Thank you very kindly, Adrian Legg!

Posted by Richard Metzger | Leave a comment
Unusual elementary school photo

Smoking stunts your growth, but this kid goes to where the flavor is.

(via reddit)

Posted by Tara McGinley | Leave a comment
Nelson Sullivan films Quentin Crisp at the Flaunt It Club, 1988

Nelson Sullivan was a highly talented and prolific videographer, who documented New York’s art, club and youth scene of the 1980s. His filming style was fluid, raw and breathless, with jump-cuts and in-camera editing, all fabulously complimented the city’s dynamism, as it focussed on luminaries Keith Haring, Michael Alig, John Sex and RuPaul.

Just as he was about to produce his own cable TV show, Sullivan died of a heart attack in 1989. It was a sad demise to such a genuine talent

Back in December 1988, Sullivan filmed Quentin Crisp at the Flaunt It Club.

The Flaunt It Club was another brilliant publicity stunt created by Randy Barbato and Fenton Bailey to promote their disco act The Fabulous Pop Tarts. It was was presented every Sunday night at LImelight NYC and gave other aspiring performers the chance to appear alongside established personalities in a talk show format broadcast, broadcast later that week on Manhattan public access television. Quentin Crisp was the celebrity guest this night, and the event was documented on video by Nelson Sullivan. Robert Coddington edited this from Nelson’s original videotape.

The brilliant Fenton Bailey once pitched a documentary on Nelson, where he described “Nelson’s epic canvas of Downtown” as an:

“...anthropological documentary that takes us beneath the fashionable surface and shows us the reality.

The reality is that Downtown is a tribe, a loose-knit collection of cultural refugees socially bonded by their rather anti-social ambition to make it. Although not an apple-pie Main Street nuclear family, it is an extended family much like a chorus line. Indeed Nelson’s work shows us, in addition to the glorious highs when the show goes on, the individual lows when its all over, the lonely moments of vulnerability. He was able to do this because most of those he filmed were his friends who trusted him, and who - given that Nelson’s camera went wherever he went and was for at least ten years as natural an extension of his body as his arms or legs - simply forgot that the camera was there.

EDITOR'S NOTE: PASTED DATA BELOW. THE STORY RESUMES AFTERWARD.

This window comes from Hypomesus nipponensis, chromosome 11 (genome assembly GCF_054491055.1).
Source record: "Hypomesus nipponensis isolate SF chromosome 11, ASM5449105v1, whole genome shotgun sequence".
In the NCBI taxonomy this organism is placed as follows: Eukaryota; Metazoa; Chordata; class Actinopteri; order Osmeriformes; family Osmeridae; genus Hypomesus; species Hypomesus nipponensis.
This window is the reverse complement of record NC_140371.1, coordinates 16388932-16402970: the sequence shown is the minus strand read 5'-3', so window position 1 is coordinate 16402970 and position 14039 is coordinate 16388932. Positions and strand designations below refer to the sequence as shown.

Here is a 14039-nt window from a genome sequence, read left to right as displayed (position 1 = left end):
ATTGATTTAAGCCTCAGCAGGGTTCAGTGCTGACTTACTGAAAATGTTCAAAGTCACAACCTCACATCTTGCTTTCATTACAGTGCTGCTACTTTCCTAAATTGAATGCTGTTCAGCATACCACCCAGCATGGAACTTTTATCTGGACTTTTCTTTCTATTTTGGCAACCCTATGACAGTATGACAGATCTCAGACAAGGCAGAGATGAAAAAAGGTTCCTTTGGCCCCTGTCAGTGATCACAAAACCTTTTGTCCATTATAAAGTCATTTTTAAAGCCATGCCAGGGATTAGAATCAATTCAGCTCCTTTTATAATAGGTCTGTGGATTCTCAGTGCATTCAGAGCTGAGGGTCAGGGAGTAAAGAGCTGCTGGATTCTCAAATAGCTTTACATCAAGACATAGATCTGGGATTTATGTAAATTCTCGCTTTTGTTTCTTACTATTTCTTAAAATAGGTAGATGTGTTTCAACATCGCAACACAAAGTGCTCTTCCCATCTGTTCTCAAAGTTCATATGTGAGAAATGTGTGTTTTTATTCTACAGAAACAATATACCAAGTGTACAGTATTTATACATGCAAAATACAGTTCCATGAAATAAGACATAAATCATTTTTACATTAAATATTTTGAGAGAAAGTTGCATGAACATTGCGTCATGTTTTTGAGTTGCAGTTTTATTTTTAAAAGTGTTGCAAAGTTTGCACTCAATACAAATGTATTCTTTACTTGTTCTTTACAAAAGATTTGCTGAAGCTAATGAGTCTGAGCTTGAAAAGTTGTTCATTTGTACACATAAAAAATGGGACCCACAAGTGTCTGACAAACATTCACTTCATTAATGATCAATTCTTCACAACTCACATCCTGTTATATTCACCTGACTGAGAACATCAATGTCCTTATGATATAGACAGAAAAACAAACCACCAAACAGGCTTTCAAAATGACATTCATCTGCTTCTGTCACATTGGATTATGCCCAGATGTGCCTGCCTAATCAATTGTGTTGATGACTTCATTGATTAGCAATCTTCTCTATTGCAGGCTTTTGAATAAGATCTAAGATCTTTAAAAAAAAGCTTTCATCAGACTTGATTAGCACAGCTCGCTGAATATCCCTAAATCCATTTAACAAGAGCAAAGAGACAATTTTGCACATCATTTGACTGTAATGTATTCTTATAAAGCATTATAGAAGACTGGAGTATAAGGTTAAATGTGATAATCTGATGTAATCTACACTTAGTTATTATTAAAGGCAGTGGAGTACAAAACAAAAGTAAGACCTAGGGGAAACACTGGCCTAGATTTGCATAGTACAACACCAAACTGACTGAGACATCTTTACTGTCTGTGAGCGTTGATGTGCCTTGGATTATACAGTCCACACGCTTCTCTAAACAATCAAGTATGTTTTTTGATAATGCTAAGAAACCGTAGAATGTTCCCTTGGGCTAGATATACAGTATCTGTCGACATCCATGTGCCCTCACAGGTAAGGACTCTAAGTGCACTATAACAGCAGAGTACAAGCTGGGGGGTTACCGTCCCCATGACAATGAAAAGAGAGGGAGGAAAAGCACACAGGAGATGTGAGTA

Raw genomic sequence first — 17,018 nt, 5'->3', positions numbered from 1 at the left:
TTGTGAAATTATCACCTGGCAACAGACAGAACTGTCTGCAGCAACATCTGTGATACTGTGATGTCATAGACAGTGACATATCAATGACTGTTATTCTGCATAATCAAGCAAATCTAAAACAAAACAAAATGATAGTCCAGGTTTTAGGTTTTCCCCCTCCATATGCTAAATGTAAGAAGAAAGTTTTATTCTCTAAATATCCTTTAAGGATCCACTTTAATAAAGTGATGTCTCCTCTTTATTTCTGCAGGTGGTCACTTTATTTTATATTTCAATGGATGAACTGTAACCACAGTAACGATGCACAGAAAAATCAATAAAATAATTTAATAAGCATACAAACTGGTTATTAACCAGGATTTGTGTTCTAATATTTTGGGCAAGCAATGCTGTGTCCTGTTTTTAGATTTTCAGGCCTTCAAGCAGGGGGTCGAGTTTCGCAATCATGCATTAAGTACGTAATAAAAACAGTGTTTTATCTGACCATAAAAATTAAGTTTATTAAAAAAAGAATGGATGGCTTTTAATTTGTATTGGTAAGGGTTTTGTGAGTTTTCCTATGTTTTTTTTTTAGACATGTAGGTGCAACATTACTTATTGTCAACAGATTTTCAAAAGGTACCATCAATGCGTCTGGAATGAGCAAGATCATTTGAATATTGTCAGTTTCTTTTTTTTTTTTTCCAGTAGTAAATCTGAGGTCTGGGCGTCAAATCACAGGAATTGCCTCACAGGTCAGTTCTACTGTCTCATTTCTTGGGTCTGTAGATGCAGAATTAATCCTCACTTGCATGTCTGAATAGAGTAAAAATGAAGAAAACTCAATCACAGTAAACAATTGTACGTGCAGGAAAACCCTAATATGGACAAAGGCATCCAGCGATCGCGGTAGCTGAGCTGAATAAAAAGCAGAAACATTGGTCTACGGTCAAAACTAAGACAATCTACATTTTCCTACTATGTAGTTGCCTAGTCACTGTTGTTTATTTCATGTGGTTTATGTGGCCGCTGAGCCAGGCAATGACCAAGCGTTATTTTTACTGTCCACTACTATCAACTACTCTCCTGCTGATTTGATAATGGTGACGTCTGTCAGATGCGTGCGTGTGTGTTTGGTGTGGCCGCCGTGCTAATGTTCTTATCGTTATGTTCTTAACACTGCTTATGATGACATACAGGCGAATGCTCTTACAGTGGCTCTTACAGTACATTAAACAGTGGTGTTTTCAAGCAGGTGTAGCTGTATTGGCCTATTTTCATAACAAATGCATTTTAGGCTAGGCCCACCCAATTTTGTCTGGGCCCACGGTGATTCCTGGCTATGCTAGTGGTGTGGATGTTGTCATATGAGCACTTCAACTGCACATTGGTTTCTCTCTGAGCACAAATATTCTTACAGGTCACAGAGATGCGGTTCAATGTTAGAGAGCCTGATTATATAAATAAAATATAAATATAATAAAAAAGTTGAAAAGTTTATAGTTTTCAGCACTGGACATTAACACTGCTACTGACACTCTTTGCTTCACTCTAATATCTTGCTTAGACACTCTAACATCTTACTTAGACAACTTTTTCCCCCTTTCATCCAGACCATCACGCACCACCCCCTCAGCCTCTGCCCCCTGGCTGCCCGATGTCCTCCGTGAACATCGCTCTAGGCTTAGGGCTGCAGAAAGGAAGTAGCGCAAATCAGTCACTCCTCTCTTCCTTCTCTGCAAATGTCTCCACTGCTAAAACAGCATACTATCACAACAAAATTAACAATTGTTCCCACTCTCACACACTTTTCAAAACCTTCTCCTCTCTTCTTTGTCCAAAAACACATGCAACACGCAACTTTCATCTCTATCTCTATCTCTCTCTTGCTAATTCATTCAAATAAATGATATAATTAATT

And so the most captivating and poignant part of Nelson’s work is not the famous who have emerged from Downtown, but the people who are left behind and who strive in vain for the limelight. One of them himself, Nelson filmed the wannabees, the never-will-bees and the has-beens. While he captured the glorious orgy of self-invention of those seeking fame and fortune, he also captured the price it often exacted, the despair and self-destruction that followed repeated frustration and failure.

This is Sullivan’s film of Quentin Crisp at the Flaunt It Club, which reveals a delightfully at ease Mr. Crisp, enjoying the company of NY’s young things.

DM’s Richard Metzger writes about Nelson Sullivan here.

Previously on Dangerous Minds

Inside Quentin Crisp’s Apartment

Quentin Crisp on Gay Kiss-In

Nelson Sullivan Pioneering Chronicler of NYC Nightlife in the 1980s

Part 2 of Quentin Crisp at the Flaunt It Club, after the jump…

Posted by Paul Gallagher | Leave a comment
Christian ‘humorist’ finds son’s gay porno stash, hilarity ensues!

Supercut from the geniuses at Everything is Terrible of Christian “humorist” Barbara Johnson’s uh, “routine” I’d guess you’d call it, about her gay son.  The late Mrs. Johnson was the author of Stick a Geranium in Your Hat and Be Happy.

H/T to Christian Nightmares

Posted by Richard Metzger | Leave a comment
‘Crafting With Cat Hair’
01:02 pm


Crafting With Cat Hair

Crafting With Cat Hair doesn’t hit the shelves until November, but you can pre-order here.

Got fur balls?

Are your favorite sweaters covered with cat hair? Do you love to make quirky and one-of-a-kind crafting projects? If so, then it’s time to throw away your lint roller and curl up with your kitty! Crafting with Cat Hair shows readers how to transform stray clumps of fur into soft and adorable handicrafts. From kitty tote bags and finger puppets to fluffy cat toys, picture frames, and more, these projects are cat-friendly, eco-friendly, and require no special equipment or training. You can make most of these projects in under an hour—with a little help, of course, from your feline friends!”

I can’t wait to get my hands on a copy. Hoping for instructions on how to build a cat hair hammock.

Posted by Marc Campbell | Leave a comment
Money Stacks Backpack
12:29 pm


Money Stacks Backpack

Yeah it looks real and everything, but you’d have to be total knob or P. Diddy to carry this thing around.

The Money Stacks Backpack sells for $50.00 over at Sprayground.

Update: A reader points out that the Money Stacks Backpack reminds him of Cheeky’s Suitcase Stickers. I have to agree.

(via Like Cool)

Posted by Tara McGinley | Leave a comment